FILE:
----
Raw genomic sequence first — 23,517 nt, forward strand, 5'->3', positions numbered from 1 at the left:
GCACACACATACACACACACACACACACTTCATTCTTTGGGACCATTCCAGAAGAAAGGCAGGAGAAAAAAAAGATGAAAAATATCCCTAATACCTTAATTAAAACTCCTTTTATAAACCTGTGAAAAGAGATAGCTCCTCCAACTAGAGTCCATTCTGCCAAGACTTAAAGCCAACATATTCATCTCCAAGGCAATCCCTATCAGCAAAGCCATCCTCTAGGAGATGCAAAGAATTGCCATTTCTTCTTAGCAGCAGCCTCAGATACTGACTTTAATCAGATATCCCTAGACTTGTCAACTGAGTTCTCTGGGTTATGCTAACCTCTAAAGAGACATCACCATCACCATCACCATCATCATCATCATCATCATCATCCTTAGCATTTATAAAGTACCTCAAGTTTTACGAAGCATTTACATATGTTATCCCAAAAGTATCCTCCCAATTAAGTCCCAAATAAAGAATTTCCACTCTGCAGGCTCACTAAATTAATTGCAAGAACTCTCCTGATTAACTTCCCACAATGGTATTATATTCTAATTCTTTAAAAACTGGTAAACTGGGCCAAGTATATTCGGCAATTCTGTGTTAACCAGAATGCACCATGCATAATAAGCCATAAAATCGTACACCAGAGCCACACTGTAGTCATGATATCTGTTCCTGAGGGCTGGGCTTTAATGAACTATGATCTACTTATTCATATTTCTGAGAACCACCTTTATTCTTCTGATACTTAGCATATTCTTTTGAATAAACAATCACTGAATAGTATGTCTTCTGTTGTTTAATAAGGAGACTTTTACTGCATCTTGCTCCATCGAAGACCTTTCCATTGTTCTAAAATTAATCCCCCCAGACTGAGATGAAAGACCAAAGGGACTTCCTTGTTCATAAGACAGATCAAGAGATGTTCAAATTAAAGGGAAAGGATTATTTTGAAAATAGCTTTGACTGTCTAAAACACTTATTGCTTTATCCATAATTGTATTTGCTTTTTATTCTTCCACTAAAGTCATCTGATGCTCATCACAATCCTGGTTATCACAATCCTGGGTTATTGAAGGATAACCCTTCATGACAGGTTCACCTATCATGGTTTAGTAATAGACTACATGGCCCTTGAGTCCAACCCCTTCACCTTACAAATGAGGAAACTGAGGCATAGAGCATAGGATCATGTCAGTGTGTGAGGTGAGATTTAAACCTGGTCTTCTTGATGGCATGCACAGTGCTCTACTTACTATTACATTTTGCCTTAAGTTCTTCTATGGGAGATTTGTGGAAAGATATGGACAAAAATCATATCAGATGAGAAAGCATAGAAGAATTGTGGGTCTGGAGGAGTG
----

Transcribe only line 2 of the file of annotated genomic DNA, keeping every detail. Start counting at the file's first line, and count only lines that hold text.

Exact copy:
GCACACACATACACACACACACACACACTTCATTCTTTGGGACCATTCCAGAAGAAAGGCAGGAGAAAAAAAAGATGAAAAATATCCCTAATACCTTAATTAAAACTCCTTTTATAAACCTGTGAAAAGAGATAGCTCCTCCAACTAGAGTCCATTCTGCCAAGACTTAAAGCCAACATATTCATCTCCAAGGCAATCCCTATCAGCAAAGCCATCCTCTAGGAGATGCAAAGAATTGCCATTTCTTCTTAGCAGCAGCCTCAGATACTGACTTTAATCAGATATCCCTAGACTTGTCAACTGAGTTCTCTGGGTTATGCTAACCTCTAAAGAGACATCACCATCACCATCACCATCATCATCATCATCATCATCATCCTTAGCATTTATAAAGTACCTCAAGTTTTACGAAGCATTTACATATGTTATCCCAAAAGTATCCTCCCAATTAAGTCCCAAATAAAGAATTTCCACTCTGCAGGCTCACTAAATTAATTGCAAGAACTCTCCTGATTAACTTCCCACAATGGTATTATATTCTAATTCTTTAAAAACTGGTAAACTGGGCCAAGTATATTCGGCAATTCTGTGTTAACCAGAATGCACCATGCATAATAAGCCATAAAATCGTACACCAGAGCCACACTGTAGTCATGATATCTGTTCCTGAGGGCTGGGCTTTAATGAACTATGATCTACTTATTCATATTTCTGAGAACCACCTTTATTCTTCTGATACTTAGCATATTCTTTTGAATAAACAATCACTGAATAGTATGTCTTCTGTTGTTTAATAAGGAGACTTTTACTGCATCTTGCTCCATCGAAGACCTTTCCATTGTTCTAAAATTAATCCCCCCAGACTGAGATGAAAGACCAAAGGGACTTCCTTGTTCATAAGACAGATCAAGAGATGTTCAAATTAAAGGGAAAGGATTATTTTGAAAATAGCTTTGACTGTCTAAAACACTTATTGCTTTATCCATAATTGTATTTGCTTTTTATTCTTCCACTAAAGTCATCTGATGCTCATCACAATCCTGGTTATCACAATCCTGGGTTATTGAAGGATAACCCTTCATGACAGGTTCACCTATCATGGTTTAGTAATAGACTACATGGCCCTTGAGTCCAACCCCTTCACCTTACAAATGAGGAAACTGAGGCATAGAGCATAGGATCATGTCAGTGTGTGAGGTGAGATTTAAACCTGGTCTTCTTGATGGCATGCACAGTGCTCTACTTACTATTACATTTTGCCTTAAGTTCTTCTATGGGAGATTTGTGGAAAGATATGGACAAAAATCATATCAGATGAGAAAGCATAGAAGAATTGTGGGTCTGGAGGAGTG